• Publisher: 2K Games
  • Release Date: May 15, 2006
  • Also On: PC
Metascore
54

Mixed or average reviews - based on 43 Critics

Critic score distribution:
  1. Positive: 5 out of 43
  2. Negative: 14 out of 43
  1. I had a chat to God tonight. He and I both agree that The Da Vinci Code game is more polished than the Holy Grail, more miraculous than Moses, more fun than riding shotgun with Noah and holier than a lump of mouse-nibbled stilton cheese.
  2. The Da Vinci Code will have the greatest appeal, ironically, to those who have not read the book or seen the movie, as a strong familiarization with Dan Brown's work may actually detract from the gaming experience.
  3. The gameplay transcends mere functionality and accessibility to be an actual pleasure to play, barring a few handling hiccups caused by the game's undoubtedly rushed release schedule.
  4. Overall, my biggest complaint is that the game seemed to drag on. It can be tough to pace a game that relies so heavily on puzzle-solving, but this game seemed really dull at points.
  5. Offers a challenging and varied gameplay experience that will satisfy the amateur cryptographer in everyone. However, the game is brought down by subpar production values and a dialogue-heavy story that has a tendency to drag at times.
  6. 48
    It doesn't offer enough puzzle variety for serious adventure fans, and the combat will irritate or bore most action aficionados.
  7. I could go on and on about the other dreadful aspects of this game - the fact that there is virtually zero replay value because once you've solved the puzzles they never change, or the stupid setup that has speech subtitles appearing OVER parts of the screen you need to see to perform actions at some points - but I really can't be bothered.
  8. 40
    The game's poor presentation and frustrating combat system make the mystery behind The Da Vinci Code one that most gamers would be better off leaving unsolved.
  9. Except for a few clever puzzles, a strong story, and a handful of pretty pictures, this licensed mess is mostly a failure.
  10. But what it does well it does very well. It gets the feel of the book bang on, offering plenty of new locations, puzzles and setpieces to play through for fans. Newcomers will find a meaty mental test awaiting them with each new problem proving infuriatingly addictive.
  11. There are elements of the game that are enjoyable, particularly when it comes to the puzzles, but often the Da Vinci Code is as flat as its voice actors.
  12. A pain to control and not that rewarding if you persist, this should have been a top puzzle-strewn adventure. It isn't. [July 2006, p.92]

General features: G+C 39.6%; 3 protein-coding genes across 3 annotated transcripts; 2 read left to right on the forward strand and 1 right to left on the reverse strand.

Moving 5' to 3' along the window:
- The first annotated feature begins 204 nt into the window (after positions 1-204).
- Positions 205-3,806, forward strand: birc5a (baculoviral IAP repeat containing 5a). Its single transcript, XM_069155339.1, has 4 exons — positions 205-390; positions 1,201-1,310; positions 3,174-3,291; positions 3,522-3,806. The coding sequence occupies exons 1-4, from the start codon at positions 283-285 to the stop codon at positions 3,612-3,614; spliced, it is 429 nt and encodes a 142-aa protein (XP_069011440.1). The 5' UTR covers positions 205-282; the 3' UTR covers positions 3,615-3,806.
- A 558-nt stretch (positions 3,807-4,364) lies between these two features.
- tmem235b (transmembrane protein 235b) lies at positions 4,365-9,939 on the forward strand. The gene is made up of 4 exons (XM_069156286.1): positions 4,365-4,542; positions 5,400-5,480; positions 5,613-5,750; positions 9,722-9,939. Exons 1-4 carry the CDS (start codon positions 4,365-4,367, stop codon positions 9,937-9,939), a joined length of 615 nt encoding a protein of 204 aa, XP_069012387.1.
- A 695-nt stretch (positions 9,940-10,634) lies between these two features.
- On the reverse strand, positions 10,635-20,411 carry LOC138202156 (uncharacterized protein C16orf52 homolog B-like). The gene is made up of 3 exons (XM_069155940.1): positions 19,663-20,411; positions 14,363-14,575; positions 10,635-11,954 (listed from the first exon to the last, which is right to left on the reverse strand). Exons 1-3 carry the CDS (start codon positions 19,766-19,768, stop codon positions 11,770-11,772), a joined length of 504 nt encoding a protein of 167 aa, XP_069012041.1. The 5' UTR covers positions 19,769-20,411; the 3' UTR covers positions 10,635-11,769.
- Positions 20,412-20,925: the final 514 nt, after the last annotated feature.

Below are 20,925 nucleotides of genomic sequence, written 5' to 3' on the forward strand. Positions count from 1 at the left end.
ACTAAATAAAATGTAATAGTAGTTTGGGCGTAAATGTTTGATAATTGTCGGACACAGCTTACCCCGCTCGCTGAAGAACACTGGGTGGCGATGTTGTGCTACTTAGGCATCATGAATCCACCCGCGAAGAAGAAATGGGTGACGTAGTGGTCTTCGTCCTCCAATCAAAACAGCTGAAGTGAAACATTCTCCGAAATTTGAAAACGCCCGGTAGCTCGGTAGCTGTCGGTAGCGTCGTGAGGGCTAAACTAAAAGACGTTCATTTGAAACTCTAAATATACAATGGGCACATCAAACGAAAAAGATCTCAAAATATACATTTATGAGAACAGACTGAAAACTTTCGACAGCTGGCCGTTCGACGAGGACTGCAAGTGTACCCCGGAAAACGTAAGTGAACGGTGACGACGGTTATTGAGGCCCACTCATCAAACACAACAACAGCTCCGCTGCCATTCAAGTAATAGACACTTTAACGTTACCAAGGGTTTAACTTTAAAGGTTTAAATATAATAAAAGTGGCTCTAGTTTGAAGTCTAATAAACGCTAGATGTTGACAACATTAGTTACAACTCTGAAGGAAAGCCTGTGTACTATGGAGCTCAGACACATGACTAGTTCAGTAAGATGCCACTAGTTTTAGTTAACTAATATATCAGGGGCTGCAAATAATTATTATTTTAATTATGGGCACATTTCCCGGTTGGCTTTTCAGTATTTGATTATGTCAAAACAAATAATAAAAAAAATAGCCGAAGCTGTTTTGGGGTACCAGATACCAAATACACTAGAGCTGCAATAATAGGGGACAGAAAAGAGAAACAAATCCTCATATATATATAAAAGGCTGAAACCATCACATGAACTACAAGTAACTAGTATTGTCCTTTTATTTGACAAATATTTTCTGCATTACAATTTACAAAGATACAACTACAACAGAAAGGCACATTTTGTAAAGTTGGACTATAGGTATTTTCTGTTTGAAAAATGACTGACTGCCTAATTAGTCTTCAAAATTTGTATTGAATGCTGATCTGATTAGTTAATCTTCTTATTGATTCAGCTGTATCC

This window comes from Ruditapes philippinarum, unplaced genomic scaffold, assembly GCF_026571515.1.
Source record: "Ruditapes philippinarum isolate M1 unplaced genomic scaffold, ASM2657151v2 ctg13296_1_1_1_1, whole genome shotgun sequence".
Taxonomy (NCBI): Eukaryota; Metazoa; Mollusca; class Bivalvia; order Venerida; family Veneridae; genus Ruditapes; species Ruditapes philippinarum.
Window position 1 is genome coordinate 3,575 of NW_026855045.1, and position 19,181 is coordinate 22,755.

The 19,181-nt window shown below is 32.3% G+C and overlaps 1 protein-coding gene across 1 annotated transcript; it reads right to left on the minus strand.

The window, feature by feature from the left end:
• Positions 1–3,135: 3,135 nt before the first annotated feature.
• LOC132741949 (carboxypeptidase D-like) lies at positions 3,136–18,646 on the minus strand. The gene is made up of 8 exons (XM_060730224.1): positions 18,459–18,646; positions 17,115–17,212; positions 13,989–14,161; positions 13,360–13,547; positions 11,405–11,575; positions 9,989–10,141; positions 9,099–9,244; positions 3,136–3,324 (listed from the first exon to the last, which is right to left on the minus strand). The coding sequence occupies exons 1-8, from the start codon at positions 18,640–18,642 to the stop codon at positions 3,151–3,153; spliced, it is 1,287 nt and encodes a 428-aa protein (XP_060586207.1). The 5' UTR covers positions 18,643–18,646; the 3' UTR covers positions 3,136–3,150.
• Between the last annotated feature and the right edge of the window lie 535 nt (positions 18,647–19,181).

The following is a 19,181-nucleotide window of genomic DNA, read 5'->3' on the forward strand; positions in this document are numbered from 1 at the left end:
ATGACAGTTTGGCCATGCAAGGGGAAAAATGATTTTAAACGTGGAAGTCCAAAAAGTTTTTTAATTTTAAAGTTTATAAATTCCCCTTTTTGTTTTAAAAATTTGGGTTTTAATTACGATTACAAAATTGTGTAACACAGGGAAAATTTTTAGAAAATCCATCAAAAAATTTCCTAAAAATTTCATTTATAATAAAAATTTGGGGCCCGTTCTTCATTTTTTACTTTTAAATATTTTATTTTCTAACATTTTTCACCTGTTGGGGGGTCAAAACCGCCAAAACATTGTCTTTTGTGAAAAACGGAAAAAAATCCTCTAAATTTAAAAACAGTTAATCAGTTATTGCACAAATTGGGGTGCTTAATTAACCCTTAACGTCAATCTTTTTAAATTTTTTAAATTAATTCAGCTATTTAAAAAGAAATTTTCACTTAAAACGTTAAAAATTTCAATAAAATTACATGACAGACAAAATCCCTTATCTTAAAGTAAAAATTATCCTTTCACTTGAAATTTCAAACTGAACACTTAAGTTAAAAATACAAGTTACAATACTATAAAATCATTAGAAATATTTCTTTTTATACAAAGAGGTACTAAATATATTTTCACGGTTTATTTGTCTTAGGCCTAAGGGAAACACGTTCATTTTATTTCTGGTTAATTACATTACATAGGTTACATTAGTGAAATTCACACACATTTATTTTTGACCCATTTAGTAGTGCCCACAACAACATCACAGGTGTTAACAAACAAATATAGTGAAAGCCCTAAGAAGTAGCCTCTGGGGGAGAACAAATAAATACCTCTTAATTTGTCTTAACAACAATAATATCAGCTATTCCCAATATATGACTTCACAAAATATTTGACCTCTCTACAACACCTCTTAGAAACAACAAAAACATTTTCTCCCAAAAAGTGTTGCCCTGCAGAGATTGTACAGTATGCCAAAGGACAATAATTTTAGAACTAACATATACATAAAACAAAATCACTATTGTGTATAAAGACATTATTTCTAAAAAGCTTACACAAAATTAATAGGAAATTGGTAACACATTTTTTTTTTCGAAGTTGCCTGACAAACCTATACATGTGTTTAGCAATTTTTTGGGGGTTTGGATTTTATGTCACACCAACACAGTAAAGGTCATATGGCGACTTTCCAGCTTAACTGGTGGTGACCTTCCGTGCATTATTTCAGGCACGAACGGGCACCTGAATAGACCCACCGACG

13. So then, another Hollywood movie, and another so-so game based on it. The Da Vinci Code has the right heritage but unfortunately suffers from the same disease as many of its ilk - it has been rushed to meet a release date without receiving the kind of polish that could have made a great game out of the subject matter.
  14. The overall impression is of a game that’s both bravely and badly designed, and weighted towards the latter. [July 2006, p.84]
  15. The actors (not from the film cast) sound utterly bored throughout their lengthy speeches; the only thing that trumps the highly questionable French accents is a guy who actually says "woof woof" on behalf of a virtual dog.
  16. A decent adventure with interesting themes and puzzles. Too bad the combat and stealth sections are not up to par. Choosing the easiest battle difficulty lets the puzzles take the centre stage – as they should. [June 2006]
  17. The Da Vinci Code isn’t the worst game based on a movie, but its dependence on puzzles and unbalanced action make it hard to recommend to anyone but the the most devout fan of the source material or those who simply can't get enough of puzzle-based adventure games.
  18. The odd clever puzzle is overshadowed by rubbish fighting bits. Watch the film or read the book. [July 2006, p.75]
  19. Because I like puzzles, I enjoyed much of Da Vinci despite its flaws. But there are many of them, and the game's sloppy implementation can be seen in a number of questionable design decisions.
  20. What The Da Vinci Code the game does best is provide that sense that you're cracking some kind of ancient code. The devices used to do this are recycled, sure, but it doesn't make them any less fun.
  21. The Da Vinci Code is difficult in all the right areas for fans of the book's unique blend of fact and fiction, and all the wrong ones for most gamers.
  22. While far from perfect, this game perfectly captures the mood and delivers a great adaptation of Dan Brown’s bestseller novel.
  23. It's horribly flawed in many places and unintentionally funny, but we'd much rather play this than something like "X-Men 3," a movie-licensed game that only tasks the brain without locating the punch button on the joypad. [Aug 2006, p.60]